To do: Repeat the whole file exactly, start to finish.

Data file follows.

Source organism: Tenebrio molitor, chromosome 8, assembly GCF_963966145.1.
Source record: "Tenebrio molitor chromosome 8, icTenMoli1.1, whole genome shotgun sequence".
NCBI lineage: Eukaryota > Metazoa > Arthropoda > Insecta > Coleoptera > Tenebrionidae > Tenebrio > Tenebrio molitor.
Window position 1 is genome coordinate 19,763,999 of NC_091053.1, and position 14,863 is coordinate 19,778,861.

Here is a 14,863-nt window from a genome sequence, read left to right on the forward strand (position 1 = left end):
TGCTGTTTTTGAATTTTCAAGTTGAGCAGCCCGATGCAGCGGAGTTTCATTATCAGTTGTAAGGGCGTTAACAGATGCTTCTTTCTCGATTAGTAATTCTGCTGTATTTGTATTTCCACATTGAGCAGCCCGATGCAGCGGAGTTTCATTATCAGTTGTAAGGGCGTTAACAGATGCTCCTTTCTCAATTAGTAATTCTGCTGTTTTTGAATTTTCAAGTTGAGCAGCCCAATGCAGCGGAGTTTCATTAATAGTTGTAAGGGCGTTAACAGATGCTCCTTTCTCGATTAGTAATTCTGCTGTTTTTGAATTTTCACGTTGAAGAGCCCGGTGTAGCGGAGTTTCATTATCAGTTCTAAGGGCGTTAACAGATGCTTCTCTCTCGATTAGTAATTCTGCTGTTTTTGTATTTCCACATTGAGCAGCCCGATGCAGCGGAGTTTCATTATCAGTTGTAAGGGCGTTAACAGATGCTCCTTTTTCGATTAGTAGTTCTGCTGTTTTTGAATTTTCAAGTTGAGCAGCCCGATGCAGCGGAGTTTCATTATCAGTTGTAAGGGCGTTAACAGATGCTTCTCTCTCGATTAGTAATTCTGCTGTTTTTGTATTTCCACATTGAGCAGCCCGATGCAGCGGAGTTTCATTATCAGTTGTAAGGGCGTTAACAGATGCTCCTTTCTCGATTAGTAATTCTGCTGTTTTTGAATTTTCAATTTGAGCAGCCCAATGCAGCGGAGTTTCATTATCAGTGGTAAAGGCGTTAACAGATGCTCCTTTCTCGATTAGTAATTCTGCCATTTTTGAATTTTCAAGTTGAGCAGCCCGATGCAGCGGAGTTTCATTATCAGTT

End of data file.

Source organism: Tenebrio molitor, chromosome 8, assembly GCF_963966145.1.
Source record: "Tenebrio molitor chromosome 8, icTenMoli1.1, whole genome shotgun sequence".
NCBI lineage: Eukaryota > Metazoa > Arthropoda > Insecta > Coleoptera > Tenebrionidae > Tenebrio > Tenebrio molitor.
Window position 1 is genome coordinate 19,763,999 of NC_091053.1, and position 14,863 is coordinate 19,778,861.

Here is a 14,863-nt window from a genome sequence, read left to right on the forward strand (position 1 = left end):
TGCTGTTTTTGAATTTTCAAGTTGAGCAGCCCGATGCAGCGGAGTTTCATTATCAGTTGTAAGGGCGTTAACAGATGCTTCTTTCTCGATTAGTAATTCTGCTGTATTTGTATTTCCACATTGAGCAGCCCGATGCAGCGGAGTTTCATTATCAGTTGTAAGGGCGTTAACAGATGCTCCTTTCTCAATTAGTAATTCTGCTGTTTTTGAATTTTCAAGTTGAGCAGCCCAATGCAGCGGAGTTTCATTAATAGTTGTAAGGGCGTTAACAGATGCTCCTTTCTCGATTAGTAATTCTGCTGTTTTTGAATTTTCACGTTGAAGAGCCCGGTGTAGCGGAGTTTCATTATCAGTTCTAAGGGCGTTAACAGATGCTTCTCTCTCGATTAGTAATTCTGCTGTTTTTGTATTTCCACATTGAGCAGCCCGATGCAGCGGAGTTTCATTATCAGTTGTAAGGGCGTTAACAGATGCTCCTTTTTCGATTAGTAGTTCTGCTGTTTTTGAATTTTCAAGTTGAGCAGCCCGATGCAGCGGAGTTTCATTATCAGTTGTAAGGGCGTTAACAGATGCTTCTCTCTCGATTAGTAATTCTGCTGTTTTTGTATTTCCACATTGAGCAGCCCGATGCAGCGGAGTTTCATTATCAGTTGTAAGGGCGTTAACAGATGCTCCTTTCTCGATTAGTAATTCTGCTGTTTTTGAATTTTCAATTTGAGCAGCCCAATGCAGCGGAGTTTCATTATCAGTGGTAAAGGCGTTAACAGATGCTCCTTTCTCGATTAGTAATTCTGCCATTTTTGAATTTTCAAGTTGAGCAGCCCGATGCAGCGGAGTTTCATTATCAGTT